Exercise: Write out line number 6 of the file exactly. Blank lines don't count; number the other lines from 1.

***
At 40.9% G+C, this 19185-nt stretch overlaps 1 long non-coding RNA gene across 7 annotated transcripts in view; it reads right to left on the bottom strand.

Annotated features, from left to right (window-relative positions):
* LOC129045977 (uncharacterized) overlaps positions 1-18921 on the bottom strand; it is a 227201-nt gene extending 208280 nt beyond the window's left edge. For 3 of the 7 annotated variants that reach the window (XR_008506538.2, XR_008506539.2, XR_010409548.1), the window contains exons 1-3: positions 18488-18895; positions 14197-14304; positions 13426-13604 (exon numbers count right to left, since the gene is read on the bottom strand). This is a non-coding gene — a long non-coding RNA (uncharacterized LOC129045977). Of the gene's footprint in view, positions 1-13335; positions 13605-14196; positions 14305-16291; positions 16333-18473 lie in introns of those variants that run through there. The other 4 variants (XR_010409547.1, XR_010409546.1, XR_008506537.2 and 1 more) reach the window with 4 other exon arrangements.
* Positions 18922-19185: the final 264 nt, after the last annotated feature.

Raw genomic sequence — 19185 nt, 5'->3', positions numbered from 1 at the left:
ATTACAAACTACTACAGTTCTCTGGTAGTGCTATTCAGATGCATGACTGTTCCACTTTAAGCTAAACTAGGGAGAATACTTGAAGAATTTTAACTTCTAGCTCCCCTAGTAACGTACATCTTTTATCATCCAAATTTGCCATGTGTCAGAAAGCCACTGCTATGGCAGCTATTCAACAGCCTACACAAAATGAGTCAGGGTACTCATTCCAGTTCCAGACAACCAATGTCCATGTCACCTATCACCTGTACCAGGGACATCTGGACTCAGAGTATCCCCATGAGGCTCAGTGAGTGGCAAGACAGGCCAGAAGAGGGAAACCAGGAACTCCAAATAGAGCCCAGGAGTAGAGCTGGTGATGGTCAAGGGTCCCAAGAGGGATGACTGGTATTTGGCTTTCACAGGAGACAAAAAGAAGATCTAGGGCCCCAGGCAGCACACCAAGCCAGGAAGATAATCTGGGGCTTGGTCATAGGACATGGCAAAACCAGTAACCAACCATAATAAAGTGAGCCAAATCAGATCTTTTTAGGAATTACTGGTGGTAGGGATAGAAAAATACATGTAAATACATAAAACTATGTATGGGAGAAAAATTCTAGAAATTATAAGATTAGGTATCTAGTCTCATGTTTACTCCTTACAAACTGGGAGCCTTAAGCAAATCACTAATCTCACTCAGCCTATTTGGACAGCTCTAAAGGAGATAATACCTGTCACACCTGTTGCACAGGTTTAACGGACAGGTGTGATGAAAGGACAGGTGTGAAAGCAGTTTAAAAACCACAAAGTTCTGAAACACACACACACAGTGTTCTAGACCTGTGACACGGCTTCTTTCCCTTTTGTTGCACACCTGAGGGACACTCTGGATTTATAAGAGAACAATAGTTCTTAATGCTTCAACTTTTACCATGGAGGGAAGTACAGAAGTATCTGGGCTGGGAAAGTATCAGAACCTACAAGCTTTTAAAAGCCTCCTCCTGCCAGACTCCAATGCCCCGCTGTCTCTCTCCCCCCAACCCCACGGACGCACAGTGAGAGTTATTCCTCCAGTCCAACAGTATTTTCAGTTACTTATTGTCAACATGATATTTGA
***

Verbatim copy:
ATTACAAACTACTACAGTTCTCTGGTAGTGCTATTCAGATGCATGACTGTTCCACTTTAAGCTAAACTAGGGAGAATACTTGAAGAATTTTAACTTCTAGCTCCCCTAGTAACGTACATCTTTTATCATCCAAATTTGCCATGTGTCAGAAAGCCACTGCTATGGCAGCTATTCAACAGCCTACACAAAATGAGTCAGGGTACTCATTCCAGTTCCAGACAACCAATGTCCATGTCACCTATCACCTGTACCAGGGACATCTGGACTCAGAGTATCCCCATGAGGCTCAGTGAGTGGCAAGACAGGCCAGAAGAGGGAAACCAGGAACTCCAAATAGAGCCCAGGAGTAGAGCTGGTGATGGTCAAGGGTCCCAAGAGGGATGACTGGTATTTGGCTTTCACAGGAGACAAAAAGAAGATCTAGGGCCCCAGGCAGCACACCAAGCCAGGAAGATAATCTGGGGCTTGGTCATAGGACATGGCAAAACCAGTAACCAACCATAATAAAGTGAGCCAAATCAGATCTTTTTAGGAATTACTGGTGGTAGGGATAGAAAAATACATGTAAATACATAAAACTATGTATGGGAGAAAAATTCTAGAAATTATAAGATTAGGTATCTAGTCTCATGTTTACTCCTTACAAACTGGGAGCCTTAAGCAAATCACTAATCTCACTCAGCCTATTTGGACAGCTCTAAAGGAGATAATACCTGTCACACCTGTTGCACAGGTTTAACGGACAGGTGTGATGAAAGGACAGGTGTGAAAGCAGTTTAAAAACCACAAAGTTCTGAAACACACACACACAGTGTTCTAGACCTGTGACACGGCTTCTTTCCCTTTTGTTGCACACCTGAGGGACACTCTGGATTTATAAGAGAACAATAGTTCTTAATGCTTCAACTTTTACCATGGAGGGAAGTACAGAAGTATCTGGGCTGGGAAAGTATCAGAACCTACAAGCTTTTAAAAGCCTCCTCCTGCCAGACTCCAATGCCCCGCTGTCTCTCTCCCCCCAACCCCACGGACGCACAGTGAGAGTTATTCCTCCAGTCCAACAGTATTTTCAGTTACTTATTGTCAACATGATATTTGA